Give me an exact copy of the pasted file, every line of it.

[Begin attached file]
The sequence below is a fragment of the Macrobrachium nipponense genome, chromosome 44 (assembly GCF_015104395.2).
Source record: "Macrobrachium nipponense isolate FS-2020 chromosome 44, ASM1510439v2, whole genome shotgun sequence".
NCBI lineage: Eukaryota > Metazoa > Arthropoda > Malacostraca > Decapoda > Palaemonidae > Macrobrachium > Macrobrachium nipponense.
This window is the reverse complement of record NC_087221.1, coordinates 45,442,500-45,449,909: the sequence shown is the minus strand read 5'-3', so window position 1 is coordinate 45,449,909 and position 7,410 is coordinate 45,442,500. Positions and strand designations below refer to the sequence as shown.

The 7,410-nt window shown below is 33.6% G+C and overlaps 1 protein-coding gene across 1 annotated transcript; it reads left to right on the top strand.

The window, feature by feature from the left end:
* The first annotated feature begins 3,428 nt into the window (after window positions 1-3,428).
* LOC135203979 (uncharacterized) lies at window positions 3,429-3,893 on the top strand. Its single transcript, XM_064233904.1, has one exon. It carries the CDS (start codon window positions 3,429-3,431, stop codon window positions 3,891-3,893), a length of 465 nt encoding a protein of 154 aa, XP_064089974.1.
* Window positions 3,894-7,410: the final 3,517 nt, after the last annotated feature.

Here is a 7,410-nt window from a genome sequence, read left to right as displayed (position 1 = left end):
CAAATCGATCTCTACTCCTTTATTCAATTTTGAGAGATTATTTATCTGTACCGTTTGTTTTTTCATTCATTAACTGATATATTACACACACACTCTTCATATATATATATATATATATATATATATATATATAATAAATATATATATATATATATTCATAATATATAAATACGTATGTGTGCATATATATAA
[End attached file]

The sequence below is a fragment of the Macrobrachium nipponense genome, chromosome 44 (assembly GCF_015104395.2).
Source record: "Macrobrachium nipponense isolate FS-2020 chromosome 44, ASM1510439v2, whole genome shotgun sequence".
NCBI lineage: Eukaryota > Metazoa > Arthropoda > Malacostraca > Decapoda > Palaemonidae > Macrobrachium > Macrobrachium nipponense.
This window is the reverse complement of record NC_087221.1, coordinates 45,442,500-45,449,909: the sequence shown is the minus strand read 5'-3', so window position 1 is coordinate 45,449,909 and position 7,410 is coordinate 45,442,500. Positions and strand designations below refer to the sequence as shown.

The 7,410-nt window shown below is 33.6% G+C and overlaps 1 protein-coding gene across 1 annotated transcript; it reads left to right on the top strand.

The window, feature by feature from the left end:
* The first annotated feature begins 3,428 nt into the window (after window positions 1-3,428).
* LOC135203979 (uncharacterized) lies at window positions 3,429-3,893 on the top strand. Its single transcript, XM_064233904.1, has one exon. It carries the CDS (start codon window positions 3,429-3,431, stop codon window positions 3,891-3,893), a length of 465 nt encoding a protein of 154 aa, XP_064089974.1.
* Window positions 3,894-7,410: the final 3,517 nt, after the last annotated feature.

Here is a 7,410-nt window from a genome sequence, read left to right as displayed (position 1 = left end):
CAAATCGATCTCTACTCCTTTATTCAATTTTGAGAGATTATTTATCTGTACCGTTTGTTTTTTCATTCATTAACTGATATATTACACACACACTCTTCATATATATATATATATATATATATATATATATATAATAAATATATATATATATATATTCATAATATATAAATACGTATGTGTGCATATATATAA